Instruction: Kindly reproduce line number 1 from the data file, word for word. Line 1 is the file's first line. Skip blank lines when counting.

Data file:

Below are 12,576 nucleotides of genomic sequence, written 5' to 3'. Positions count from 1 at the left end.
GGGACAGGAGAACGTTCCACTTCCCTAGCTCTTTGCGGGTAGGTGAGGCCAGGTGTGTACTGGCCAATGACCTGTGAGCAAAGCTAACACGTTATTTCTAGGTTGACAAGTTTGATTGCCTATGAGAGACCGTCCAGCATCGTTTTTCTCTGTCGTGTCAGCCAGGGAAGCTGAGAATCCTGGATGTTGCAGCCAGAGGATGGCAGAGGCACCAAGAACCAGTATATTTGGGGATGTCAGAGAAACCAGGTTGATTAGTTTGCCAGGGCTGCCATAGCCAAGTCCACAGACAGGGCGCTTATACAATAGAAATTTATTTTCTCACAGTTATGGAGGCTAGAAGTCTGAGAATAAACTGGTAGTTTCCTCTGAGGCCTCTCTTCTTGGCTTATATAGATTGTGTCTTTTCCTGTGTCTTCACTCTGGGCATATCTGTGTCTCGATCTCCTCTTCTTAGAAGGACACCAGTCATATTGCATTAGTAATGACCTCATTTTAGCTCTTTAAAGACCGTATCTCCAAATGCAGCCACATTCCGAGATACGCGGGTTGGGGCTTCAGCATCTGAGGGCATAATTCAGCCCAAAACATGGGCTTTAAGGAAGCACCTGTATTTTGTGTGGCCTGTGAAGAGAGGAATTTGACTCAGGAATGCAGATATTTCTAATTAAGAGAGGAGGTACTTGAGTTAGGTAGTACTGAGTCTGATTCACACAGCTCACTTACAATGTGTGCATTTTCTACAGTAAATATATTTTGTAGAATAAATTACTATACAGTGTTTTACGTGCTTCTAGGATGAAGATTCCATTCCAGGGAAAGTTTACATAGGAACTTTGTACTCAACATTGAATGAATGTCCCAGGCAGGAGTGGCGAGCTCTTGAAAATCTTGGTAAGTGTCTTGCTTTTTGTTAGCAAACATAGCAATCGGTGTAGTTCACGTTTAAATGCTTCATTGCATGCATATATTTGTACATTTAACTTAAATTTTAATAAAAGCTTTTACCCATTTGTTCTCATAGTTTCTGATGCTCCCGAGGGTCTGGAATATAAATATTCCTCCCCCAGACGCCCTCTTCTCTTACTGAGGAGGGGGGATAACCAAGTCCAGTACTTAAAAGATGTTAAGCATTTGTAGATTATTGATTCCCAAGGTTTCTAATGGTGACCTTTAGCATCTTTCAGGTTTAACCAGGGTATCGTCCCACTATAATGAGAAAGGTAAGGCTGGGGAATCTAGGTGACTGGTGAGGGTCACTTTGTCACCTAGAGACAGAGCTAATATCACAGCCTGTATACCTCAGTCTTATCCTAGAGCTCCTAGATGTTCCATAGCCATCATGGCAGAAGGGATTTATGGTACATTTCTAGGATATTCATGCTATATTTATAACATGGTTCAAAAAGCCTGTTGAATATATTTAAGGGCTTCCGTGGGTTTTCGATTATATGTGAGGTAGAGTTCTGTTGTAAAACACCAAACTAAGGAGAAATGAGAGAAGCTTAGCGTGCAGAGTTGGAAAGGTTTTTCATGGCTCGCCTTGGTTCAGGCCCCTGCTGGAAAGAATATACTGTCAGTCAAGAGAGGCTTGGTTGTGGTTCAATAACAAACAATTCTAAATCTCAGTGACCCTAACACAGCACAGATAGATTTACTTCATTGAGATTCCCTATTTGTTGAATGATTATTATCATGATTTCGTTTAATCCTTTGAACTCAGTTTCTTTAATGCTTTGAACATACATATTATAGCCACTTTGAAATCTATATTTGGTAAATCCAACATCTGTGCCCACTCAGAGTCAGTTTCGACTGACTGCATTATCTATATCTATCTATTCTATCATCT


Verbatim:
Below are 12,576 nucleotides of genomic sequence, written 5' to 3'. Positions count from 1 at the left end.